Murphrey (2011) makes an accent on three-phase oriented integrative model as means of the successful treatment for PTSD. The above-mentioned model comprises of relational, interoceptive and skill-building types in the treatment of the disorder. The first phase includes engagement, safety and stabilization. The scentist draws attention to the fact that PTSD-patients typically start the treatment having safety concerns like suicidality and suicidal ideation. Therefore, these negative emotions must be reduced immediately. According to Murphrey (2011), the second phase is recollection of traumatic memories. The third phase of treatment is creating a life in the present time. During this period, the therapist tries to assist his or her patient in searching the wise balance in life. This phase is the most intensive of all the three periods of PTSD-treatment.
Murphrey (2011) notes that modern treatment models can belong to two groups:
The first model, Cognitive-Behavioral Therapy makes an accent on cognitive retraining by means of remembering traumatic episodes or by specifically addressing PTSD manifistations.
Interpersonal Self-Regulation and Affect Regulation Therapy
The second model of the treatment, Interpersonal Self-Regulation and Affect Regulation Therapy makes an accent on “use of memories to inform current decision-making rather than attempting to modify beliefs about past occurrences” (Murphrey, 2011, p. 20). Nevertheless, the researcher states that the contemporary evidence based on the PTSD treatment may be improved.
Health experts habitually proscribe psychological treatments for PTSD during the course that lasts from once or twice a week to several months.
In the experiment, PTSD patients were allotted an intensive cognitive therapy during one week. They received standard weekly cognitive therapy during 12 weeks. They also received weekly emotion-focused supportive treatment during 12 weeks, and waiting list condition was carried out during 14 weeks. According to the primary results, changes in PTSD clues were observed by means of self-determining assessor evaluation. The secondary results demonstrated alterations in disability, anxiety, and lifestyle. Approximately 70% of the intensive cognitive therapy group, 80% of the standard group, 40% of the supportive therapy group, and about 10% of the waiting list group improved their mental health. Therefore, cognitive treatment prescribed intensively during the period of a week demonstrated approximately the same results as cognitive treatment prescribed for the period exceeding three months. The researchers argue that “intensive cognitive therapy for PTSD is a feasible and promising alternative to traditional weekly treatment” (Ehlers et al., 2014, p. 294).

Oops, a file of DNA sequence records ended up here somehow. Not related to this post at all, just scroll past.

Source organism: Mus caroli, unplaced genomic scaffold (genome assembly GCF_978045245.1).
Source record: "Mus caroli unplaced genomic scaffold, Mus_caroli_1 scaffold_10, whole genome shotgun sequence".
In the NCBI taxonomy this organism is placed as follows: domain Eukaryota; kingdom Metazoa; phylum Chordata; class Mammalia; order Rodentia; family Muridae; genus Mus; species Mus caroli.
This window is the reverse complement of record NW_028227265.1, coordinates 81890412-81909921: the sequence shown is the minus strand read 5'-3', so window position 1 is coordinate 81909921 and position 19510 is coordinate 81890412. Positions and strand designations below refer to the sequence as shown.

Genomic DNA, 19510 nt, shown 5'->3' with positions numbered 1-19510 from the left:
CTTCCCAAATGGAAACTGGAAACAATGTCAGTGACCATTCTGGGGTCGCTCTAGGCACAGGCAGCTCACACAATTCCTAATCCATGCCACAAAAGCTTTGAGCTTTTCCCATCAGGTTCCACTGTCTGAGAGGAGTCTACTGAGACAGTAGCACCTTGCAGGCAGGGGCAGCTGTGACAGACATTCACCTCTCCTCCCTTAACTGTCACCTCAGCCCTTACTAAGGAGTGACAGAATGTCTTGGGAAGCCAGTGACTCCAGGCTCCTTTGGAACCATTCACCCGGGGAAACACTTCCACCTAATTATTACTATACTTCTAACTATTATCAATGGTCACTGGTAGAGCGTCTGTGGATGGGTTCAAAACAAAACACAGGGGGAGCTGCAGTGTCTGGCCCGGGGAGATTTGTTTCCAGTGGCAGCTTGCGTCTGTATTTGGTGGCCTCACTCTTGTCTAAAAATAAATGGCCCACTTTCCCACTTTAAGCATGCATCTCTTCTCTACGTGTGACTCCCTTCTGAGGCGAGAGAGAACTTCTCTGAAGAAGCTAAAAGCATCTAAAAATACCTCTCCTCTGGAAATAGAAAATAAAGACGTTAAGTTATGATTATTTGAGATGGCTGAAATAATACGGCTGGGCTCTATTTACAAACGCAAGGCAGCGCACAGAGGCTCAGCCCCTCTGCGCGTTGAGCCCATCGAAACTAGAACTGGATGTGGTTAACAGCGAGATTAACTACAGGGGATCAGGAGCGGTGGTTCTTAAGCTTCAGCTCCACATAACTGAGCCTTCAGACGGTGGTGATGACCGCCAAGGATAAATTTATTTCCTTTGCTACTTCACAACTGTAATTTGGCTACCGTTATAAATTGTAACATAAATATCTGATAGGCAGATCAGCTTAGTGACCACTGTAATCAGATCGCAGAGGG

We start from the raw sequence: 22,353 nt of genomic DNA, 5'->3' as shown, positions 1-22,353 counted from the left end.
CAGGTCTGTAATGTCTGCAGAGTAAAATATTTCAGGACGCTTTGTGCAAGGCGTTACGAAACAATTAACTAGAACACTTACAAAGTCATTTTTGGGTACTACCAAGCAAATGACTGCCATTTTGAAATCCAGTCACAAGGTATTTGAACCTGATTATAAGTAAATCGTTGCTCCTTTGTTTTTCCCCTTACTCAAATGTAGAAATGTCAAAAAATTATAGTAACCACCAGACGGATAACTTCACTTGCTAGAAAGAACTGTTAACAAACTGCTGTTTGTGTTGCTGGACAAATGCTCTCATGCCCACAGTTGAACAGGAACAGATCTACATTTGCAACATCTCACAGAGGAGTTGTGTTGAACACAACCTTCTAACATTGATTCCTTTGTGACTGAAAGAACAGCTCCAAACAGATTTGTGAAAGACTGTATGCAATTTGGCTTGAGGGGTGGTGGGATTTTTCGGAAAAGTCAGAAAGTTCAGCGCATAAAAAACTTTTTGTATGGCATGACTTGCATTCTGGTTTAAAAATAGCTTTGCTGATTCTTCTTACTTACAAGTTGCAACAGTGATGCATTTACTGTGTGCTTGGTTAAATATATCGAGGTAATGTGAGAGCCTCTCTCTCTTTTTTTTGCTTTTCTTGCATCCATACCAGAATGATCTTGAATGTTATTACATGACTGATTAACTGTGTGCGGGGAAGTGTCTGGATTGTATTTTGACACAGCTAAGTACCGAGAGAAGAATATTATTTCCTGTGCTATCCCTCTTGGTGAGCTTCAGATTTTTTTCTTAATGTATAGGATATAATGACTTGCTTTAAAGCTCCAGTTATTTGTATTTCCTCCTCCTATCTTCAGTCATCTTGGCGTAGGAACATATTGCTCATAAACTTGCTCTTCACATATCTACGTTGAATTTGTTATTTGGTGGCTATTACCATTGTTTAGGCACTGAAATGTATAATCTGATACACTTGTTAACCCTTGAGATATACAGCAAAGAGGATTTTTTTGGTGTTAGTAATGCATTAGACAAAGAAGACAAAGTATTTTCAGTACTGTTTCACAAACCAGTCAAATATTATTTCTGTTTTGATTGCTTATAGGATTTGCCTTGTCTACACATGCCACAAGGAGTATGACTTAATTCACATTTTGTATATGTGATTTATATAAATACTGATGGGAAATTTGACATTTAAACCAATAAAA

The US Food and Drug Administration has accepted two types of medications as suitable for curing adult patients with PTSD. They are sertraline and paroxetine. These medicines belong to the group of antidepressants for coping with depressive feelings (Smith & Segal, n.d.). These medications may have certain negative effects, such as headache and nausea. In fact, the above-mentioned side effects lessen in several days (Smith & Sagal, n.d.).
To sum up, the problem of posttraumatic stress disorder, its origin, consequences and successful treatment has been the subject of brisk discussions for several decades. Health experts have been searching the most constructive ways to help people facing serious traumas recover emotionally from PTSD. Regarding the issue of key features of PTSD and certain peculiarities of its treatment, major notions of the paper should be defined. They are the concepts of ‘trauma, ‘posttraumatic stress disorder’, and ‘spirituality’. In psychology, trauma can be referred to as an emotional response to a terrible event like an accident, rape or natural disaster.
Post-traumatic stress disorder (PTSD) may be described as a well-recognized psychiatric disorder that can occur following a major traumatic event.
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“Spirituality”can be defined as an attempt to seek meaning, purpose and a direction of life in relation to a higher power that is the universal spirit of God.